Friday, May 13, 2022

Spring Woodland Wildflowers--Up Close and Personal

Spring Beauty
When winter first started to transition to spring, I was excited! Maybe we would have an early spring, I thought. Then the weather got a little topsy turvy. We had warm sunny days, followed by some snow showers a day or so later. Up and down the temperatures went, and the wind! I was starting to wonder if temperatures would ever stay above the 50s when the 90s hit this week! Not only was I starting to get annoyed, but so was everyone else. And the spring woodland wildflowers weren’t sure what to think either. My favorite part of Spring is watching these delicate beauties grow and bloom. Armed with my trusty camera to start my 2022 portfolio of wildflower shots, I was growing impatient as I’d tromp around the woods looking for wildflowers and only see a few shoots or leaves nestled among last Fall’s tree leaves.
Wild Blue Phlox

Finally I started to find tiny Snow Trilliums emerge and then eventually flower. Then came lovely Hepaticas and Spring Beauties. When I found a nice little patch of Skunk Cabbage to photograph, I was over the roof! Not only are they the first wildflower to bloom every spring, even producing their own heat and capable of melting the snow around them, but they are pretty darned cool even a couple of months later. Skunk Cabbage flowers are unusual, looking like a cross between sprouting red potatoes and pictures I’ve seen of the Corona Virus. Once done blooming, their leaves are still interesting to watch. I check on them weekly and am amazed at how the leaves grow between sightings.

Even though almost all the woodland wildflowers in our neck of the woods have been slower than usual to bloom this year, they have been well worth the wait. I was surprised to stumble upon a few Jack-in-the-Pulpits recently, as they seemed to be blooming right on schedule. I noticed that many of my wildflower favorites, like Dutchman’s Breeches, had a longer bloom time this year, thanks to our weather situation. However, the ninety degree temperatures we’ve experienced this week have sped up the process, and many of the earlier spring flowers are now dying out to make room for the late bloomers. Yesterday I was met with a sea of periwinkle Wild Blue Phlox and lavender Wild Geraniums. A few May Apples were starting to blossom, and I will have to visit again in a few days to see if Virginia Waterleaf is blooming.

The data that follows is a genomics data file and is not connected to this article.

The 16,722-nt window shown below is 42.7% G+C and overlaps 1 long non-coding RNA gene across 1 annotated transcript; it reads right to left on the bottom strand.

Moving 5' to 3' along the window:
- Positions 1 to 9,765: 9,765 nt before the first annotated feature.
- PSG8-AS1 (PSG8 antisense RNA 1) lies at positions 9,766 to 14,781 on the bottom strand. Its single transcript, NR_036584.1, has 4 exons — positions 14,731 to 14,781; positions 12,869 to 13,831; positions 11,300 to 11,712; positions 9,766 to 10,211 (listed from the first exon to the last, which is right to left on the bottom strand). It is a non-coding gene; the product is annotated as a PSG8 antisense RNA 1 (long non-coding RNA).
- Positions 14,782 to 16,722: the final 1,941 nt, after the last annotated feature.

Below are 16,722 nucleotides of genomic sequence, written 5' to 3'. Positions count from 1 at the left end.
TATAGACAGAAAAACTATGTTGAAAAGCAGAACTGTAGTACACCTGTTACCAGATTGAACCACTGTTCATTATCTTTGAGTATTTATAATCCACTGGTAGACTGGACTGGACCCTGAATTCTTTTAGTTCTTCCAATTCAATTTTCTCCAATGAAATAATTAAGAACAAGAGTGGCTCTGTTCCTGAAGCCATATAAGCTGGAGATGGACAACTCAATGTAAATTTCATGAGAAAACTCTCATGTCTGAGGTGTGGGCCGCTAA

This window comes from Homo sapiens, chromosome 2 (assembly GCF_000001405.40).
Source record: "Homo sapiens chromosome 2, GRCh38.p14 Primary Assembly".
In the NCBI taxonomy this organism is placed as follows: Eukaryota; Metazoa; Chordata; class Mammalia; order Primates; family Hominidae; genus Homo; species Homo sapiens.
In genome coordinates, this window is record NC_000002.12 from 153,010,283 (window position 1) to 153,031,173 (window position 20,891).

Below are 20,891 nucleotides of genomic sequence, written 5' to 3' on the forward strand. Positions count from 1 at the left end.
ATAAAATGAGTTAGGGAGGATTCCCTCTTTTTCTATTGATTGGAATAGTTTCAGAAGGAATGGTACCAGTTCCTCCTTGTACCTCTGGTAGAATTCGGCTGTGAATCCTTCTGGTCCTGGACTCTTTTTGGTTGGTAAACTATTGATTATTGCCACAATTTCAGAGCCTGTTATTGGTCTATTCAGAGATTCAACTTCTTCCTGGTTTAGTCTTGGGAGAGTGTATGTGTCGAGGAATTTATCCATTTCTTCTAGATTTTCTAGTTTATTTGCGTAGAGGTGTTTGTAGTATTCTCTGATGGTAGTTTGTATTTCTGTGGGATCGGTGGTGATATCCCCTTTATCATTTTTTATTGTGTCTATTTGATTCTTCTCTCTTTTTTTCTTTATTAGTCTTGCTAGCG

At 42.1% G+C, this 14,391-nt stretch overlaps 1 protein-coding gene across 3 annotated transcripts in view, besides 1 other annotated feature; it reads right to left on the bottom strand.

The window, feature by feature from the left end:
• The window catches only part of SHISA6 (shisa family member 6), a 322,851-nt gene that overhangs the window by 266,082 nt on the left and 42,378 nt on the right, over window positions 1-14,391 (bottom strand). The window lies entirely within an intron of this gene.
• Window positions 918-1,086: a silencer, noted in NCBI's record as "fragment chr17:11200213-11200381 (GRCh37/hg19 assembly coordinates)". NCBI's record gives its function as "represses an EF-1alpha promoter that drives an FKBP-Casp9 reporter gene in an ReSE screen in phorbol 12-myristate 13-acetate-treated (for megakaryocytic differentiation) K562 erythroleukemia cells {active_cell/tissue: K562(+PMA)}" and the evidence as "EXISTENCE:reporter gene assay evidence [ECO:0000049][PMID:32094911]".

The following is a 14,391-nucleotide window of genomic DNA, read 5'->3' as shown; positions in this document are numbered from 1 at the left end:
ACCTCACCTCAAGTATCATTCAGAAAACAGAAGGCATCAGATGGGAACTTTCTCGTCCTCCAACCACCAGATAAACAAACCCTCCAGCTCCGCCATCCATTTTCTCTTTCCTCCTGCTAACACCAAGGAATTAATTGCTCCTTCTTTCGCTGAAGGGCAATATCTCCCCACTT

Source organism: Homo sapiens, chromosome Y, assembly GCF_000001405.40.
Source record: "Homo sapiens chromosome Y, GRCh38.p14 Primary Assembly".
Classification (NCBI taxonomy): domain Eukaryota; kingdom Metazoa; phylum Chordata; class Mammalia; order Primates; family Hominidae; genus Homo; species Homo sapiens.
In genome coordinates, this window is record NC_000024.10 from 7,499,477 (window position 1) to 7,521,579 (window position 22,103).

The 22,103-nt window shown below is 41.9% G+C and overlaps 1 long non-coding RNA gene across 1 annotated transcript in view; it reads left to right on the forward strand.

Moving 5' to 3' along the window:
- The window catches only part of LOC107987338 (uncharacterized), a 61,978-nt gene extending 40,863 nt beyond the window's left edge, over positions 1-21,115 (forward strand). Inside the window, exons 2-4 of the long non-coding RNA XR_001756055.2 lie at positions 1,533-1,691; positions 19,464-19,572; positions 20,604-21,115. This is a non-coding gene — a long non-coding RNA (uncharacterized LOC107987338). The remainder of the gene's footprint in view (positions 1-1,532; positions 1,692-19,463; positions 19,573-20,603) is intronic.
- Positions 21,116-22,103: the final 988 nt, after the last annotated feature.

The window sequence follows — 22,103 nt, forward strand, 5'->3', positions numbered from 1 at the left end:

Sharp-lobed Hepatica

I was also fortunate to be able to see the Shagbark Hickories leafing out of the gorgeous yellow flowers they produce. I suppose I am a tree nerd as well as a wildflower freak. In recent months I’ve become almost as obsessed with hickories as I am about oaks. So once the woodland wildflower season is done, the trees will be fully leafed out, and I’ll then entertain myself with my favorite prairie plants.

I was lucky to be able to find another wildflower site to visit this year, so I alternate between the two areas. Even though they are only about a mile apart, they each have a different mix of wildflowers, and the bloom times between the same species vary a little. Every time I visit, there is always something new to see along with my favorites.

Skunk Cabbage

It may sound crazy to spend what may seem to many people like a lot of time in the woods. However, it keeps me from going crazy, and it’s cheap entertainment during a time when everything is so expensive. The time I spend hiking and photographing is usually less than an hour, but it provides days of inner peace, helping to relieve the stress of a busy spring season at work and home. All in all, it makes me happy, and a lot of good comes from it. Spending time outdoors brings joy to many people. Crawling around on a muddy forest floor trying to get an up close and personal shot may not sound like fun to many, but I’ll bet there’s something else you enjoy doing outdoors that makes you just as happy. I encourage you to make time for the simple things that can make our lives seem a lot less complicated.

Dutchman's Breeches


Purple Trillium